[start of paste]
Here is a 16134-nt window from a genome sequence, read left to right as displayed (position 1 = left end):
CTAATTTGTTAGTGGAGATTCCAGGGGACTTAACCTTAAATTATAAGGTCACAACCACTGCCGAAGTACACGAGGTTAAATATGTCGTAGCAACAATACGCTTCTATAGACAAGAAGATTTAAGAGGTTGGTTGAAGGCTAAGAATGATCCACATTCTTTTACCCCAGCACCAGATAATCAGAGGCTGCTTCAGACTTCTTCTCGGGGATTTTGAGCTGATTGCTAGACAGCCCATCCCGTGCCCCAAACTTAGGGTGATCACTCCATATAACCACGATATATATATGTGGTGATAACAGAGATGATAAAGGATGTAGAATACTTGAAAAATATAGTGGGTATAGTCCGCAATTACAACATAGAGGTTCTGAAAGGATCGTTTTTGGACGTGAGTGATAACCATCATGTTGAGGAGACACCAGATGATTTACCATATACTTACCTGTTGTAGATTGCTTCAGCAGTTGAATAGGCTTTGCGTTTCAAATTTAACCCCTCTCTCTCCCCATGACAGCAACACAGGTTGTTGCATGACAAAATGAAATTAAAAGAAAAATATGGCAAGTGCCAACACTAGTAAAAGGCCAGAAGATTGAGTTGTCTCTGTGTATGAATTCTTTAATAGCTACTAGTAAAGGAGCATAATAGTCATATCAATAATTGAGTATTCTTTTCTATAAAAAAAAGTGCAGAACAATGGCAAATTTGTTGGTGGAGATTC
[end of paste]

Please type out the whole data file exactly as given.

Here is a 16134-nt window from a genome sequence, read left to right as displayed (position 1 = left end):
CTAATTTGTTAGTGGAGATTCCAGGGGACTTAACCTTAAATTATAAGGTCACAACCACTGCCGAAGTACACGAGGTTAAATATGTCGTAGCAACAATACGCTTCTATAGACAAGAAGATTTAAGAGGTTGGTTGAAGGCTAAGAATGATCCACATTCTTTTACCCCAGCACCAGATAATCAGAGGCTGCTTCAGACTTCTTCTCGGGGATTTTGAGCTGATTGCTAGACAGCCCATCCCGTGCCCCAAACTTAGGGTGATCACTCCATATAACCACGATATATATATGTGGTGATAACAGAGATGATAAAGGATGTAGAATACTTGAAAAATATAGTGGGTATAGTCCGCAATTACAACATAGAGGTTCTGAAAGGATCGTTTTTGGACGTGAGTGATAACCATCATGTTGAGGAGACACCAGATGATTTACCATATACTTACCTGTTGTAGATTGCTTCAGCAGTTGAATAGGCTTTGCGTTTCAAATTTAACCCCTCTCTCTCCCCATGACAGCAACACAGGTTGTTGCATGACAAAATGAAATTAAAAGAAAAATATGGCAAGTGCCAACACTAGTAAAAGGCCAGAAGATTGAGTTGTCTCTGTGTATGAATTCTTTAATAGCTACTAGTAAAGGAGCATAATAGTCATATCAATAATTGAGTATTCTTTTCTATAAAAAAAAGTGCAGAACAATGGCAAATTTGTTGGTGGAGATTC